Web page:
Both the Need and Human stanzas say that life is guided and determined by the gods, and they both highlight two seemingly contradictory aspects of fate, its changeability and its certainty. Need sends a warning. Listening to omens can bring help when fate turns against us, so you’d better listen up. The Human stanza warns something else: we enjoy life with each other, but only until the gods decide our ultimate fate, the permanence of death, so let’s enjoy each other now while we can.

This is powerful stuff. The gods do not, however, have absolute power. In a world governed by fate (wyrd in Old English), it is not the case that the gods have sole and complete charge over every aspect of our lives. Even with deities such as the omnipresent ones (nosy, deeply involved in human business) belonging to the people of the Rune Poem, people have discernment. People are free to be guided or free to make mistakes, or worst of all free to be passive in the face of what fate brings. Fate in this sense is something that happens beyond our control and we must respond to it however we can. Fate lies in life events and also in the conditions in which events happen, it is a becoming or coming into being of the happenings of life: a wyrd wide web of interconnected phenomena in flux. Fate is wrapped into the changing circumstances of the world. All this is decided by the gods though they can be subjected to it as well, making fate something of deity and also greater than deity, but it is ultimately up to the people how we handle it.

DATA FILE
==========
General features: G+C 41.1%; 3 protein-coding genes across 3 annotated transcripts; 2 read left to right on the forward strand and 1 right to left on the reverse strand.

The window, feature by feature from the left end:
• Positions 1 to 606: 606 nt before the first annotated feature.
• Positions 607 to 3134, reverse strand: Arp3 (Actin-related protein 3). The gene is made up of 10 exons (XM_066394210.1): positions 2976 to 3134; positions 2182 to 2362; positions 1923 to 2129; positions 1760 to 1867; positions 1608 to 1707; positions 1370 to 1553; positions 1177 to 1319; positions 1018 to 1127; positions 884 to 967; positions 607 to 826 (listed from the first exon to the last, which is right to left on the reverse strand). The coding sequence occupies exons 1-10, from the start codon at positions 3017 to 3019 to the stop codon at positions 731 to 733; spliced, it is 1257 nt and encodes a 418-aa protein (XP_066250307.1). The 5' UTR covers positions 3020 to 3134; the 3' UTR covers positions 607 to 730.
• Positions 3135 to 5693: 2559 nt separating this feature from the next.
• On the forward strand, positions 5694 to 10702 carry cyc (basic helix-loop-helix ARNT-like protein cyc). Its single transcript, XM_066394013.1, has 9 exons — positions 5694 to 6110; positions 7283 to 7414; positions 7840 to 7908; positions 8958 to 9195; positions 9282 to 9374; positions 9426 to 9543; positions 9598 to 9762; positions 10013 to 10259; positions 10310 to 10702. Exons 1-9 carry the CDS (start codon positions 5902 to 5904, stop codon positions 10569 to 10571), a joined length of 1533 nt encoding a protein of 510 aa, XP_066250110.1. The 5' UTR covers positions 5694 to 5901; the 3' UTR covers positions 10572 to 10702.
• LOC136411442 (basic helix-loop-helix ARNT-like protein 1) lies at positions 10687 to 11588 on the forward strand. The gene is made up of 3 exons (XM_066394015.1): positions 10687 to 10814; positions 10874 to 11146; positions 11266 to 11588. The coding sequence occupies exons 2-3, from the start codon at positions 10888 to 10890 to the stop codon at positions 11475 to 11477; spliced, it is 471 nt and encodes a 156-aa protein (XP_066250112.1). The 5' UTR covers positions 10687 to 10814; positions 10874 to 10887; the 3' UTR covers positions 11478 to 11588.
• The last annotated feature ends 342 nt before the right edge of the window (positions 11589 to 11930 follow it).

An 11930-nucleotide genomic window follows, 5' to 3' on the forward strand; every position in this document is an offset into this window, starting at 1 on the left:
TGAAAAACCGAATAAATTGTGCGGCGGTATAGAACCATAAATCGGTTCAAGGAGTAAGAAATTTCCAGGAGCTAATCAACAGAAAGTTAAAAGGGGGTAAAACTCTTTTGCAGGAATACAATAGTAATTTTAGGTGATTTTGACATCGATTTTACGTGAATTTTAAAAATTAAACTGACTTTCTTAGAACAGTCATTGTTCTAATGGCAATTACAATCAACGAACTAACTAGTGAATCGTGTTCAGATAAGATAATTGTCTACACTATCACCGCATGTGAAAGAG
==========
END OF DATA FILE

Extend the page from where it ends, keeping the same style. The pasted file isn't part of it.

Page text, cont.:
This is where free will comes in. We choose what to do with what fate brings. That is our decision alone. Some terrible fates can be avoided if we listen to omens beforehand, but our ultimate fate cannot. There is a poem in the Exeter Book called The Wanderer that describes fate as a process of change which itself creates the world: onwendeð wyrda gesceaft weoruld under heofonum (the turn of fate creates the world under the heavens). When change is itself the act of creation, The Wanderer points out that this means everything in the world is fleeting, all is transitory, it has to be, everything is temporary with one big exception, there is one bit of permanence available to us, the unavoidable opposite face of fate’s changeability: we will die. Death is the cessation of change. Fate is change and the end of change both. How will you be remembered when you reach your ultimate fate? That is up to you, so you’d better make it count.